Today in History
Today is Monday, March 13, the 72nd day of 2017. There are 293 days left in the year.
On March 13, 1947, the Alan Jay Lerner and Frederick Loewe musical “Brigadoon,” about a Scottish village which magically reappears once every hundred years, opened on Broadway. “The Best Years of Our Lives” won the Academy Award for best picture of 1946; Oscars also went to its director, William Wyler, lead actor Fredric March and supporting actor Harold Russell; Olivia De Havilland won best actress for “To Each His Own”; Anne Baxter won best supporting actress for “The Razor’s Edge.”
On this date:
In 1781, the seventh planet of the solar system, Uranus, was discovered by Sir William Herschel.
In 1845, Felix Mendelssohn’s Violin Concerto in E Minor, Op. 64, had its premiere in Leipzig, Germany.
In 1865, Confederate President Jefferson Davis signed a measure allowing black slaves to enlist in the Confederate States Army with the promise they would be set free.
In 1901, the 23rd President of the United States, Benjamin Harrison, died in Indianapolis at age 67.
In 1925, the Tennessee General Assembly approved a bill prohibiting the teaching of the theory of evolution. Gov. Austin Peay signed the measure on March 21.
In 1933, banks in the U.S. began to reopen after a “holiday” declared by President Franklin D. Roosevelt.
In 1954, the Battle of Dien Bien Phu began during the First Indochina War as communist forces attacked French troops, who were defeated nearly two months later.
In 1964, bar manager Catherine “Kitty” Genovese, 28, was stabbed to death near her Queens, New York, home; the case gained notoriety over the supposed reluctance of Genovese’s neighbors to respond to her cries for help.
In 1980, Ford Motor Co. Chairman Henry Ford II announced he was stepping down, the same day a jury in Winamac, Indiana, found the company not guilty of reckless homicide in the fiery deaths of three young women in a Ford Pinto.
In 1996, a gunman burst into an elementary school in Dunblane, Scotland, and opened fire, killing 16 children and one teacher before killing himself.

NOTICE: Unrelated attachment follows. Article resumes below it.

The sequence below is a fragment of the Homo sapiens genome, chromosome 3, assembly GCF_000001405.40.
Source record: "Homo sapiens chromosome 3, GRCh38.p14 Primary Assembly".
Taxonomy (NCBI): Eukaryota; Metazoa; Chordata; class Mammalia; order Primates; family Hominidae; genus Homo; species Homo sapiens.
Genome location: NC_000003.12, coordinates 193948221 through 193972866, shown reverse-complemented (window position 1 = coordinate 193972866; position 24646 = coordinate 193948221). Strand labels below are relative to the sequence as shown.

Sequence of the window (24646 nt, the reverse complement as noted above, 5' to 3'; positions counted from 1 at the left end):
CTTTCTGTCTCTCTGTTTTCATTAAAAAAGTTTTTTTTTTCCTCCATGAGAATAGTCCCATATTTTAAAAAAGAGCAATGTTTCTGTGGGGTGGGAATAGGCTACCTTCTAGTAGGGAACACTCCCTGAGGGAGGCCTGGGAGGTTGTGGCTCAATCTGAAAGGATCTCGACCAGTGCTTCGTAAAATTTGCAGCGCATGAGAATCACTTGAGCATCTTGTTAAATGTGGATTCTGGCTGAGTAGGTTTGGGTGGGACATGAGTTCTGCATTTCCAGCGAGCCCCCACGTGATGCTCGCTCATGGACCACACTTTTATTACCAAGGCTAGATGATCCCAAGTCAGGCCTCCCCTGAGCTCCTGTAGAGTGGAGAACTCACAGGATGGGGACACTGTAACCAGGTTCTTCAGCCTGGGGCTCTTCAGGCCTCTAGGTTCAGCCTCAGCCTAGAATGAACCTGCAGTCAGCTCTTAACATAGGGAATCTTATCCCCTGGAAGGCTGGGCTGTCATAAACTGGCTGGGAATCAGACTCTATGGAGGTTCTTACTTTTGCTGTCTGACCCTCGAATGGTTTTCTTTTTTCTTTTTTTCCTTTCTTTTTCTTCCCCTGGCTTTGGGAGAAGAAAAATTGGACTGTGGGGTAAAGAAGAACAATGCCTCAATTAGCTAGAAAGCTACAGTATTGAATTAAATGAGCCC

In 1997, a Jordanian soldier fired on Israeli junior high school girls on a field trip, killing seven of them. The soldier, Cpl. Ahmed Daqamseh, was later sentenced by a military court to life in prison.
In 2013, Jorge Bergoglio of Argentina was elected pope, choosing the name Francis.
Ten years ago: Attorney General Alberto Gonzales admitted mistakes in the way the Justice Department handled the dismissal of eight federal prosecutors, which Democrats charged were a politically motivated purge, but said he wouldn’t resign. President George W. Bush, on the last stop of a five-nation Latin American tour, sought to soothe strained ties with Mexico by promising to prod Congress to overhaul tough U.S. immigration policies; but his host, Mexican President Felipe Calderon, criticized U.S. plans for a 700-mile border fence. Lance Mackey won the Iditarod Trail Sled Dog Race, in 9 days, 5 hours, 8 minutes.
Five years ago: A resurgent Rick Santorum swept to victory in Republican presidential primaries in Alabama and Mississippi. Twenty-two young people returning from a ski holiday and six adults died when their bus crashed inside a tunnel in southern Switzerland. A ferry carrying more than 200 people collided with a cargo boat and sank just short of Dhaka, Bangladesh; most on board died. Encyclopaedia Britannica Inc. said it would stop publishing print editions of its flagship encyclopedia. Dallas Seavey, at age 25, became the youngest winner of the Iditarod Trail Sled Dog Race in Alaska, finishing in 9 days, 4 hours and 29 minutes.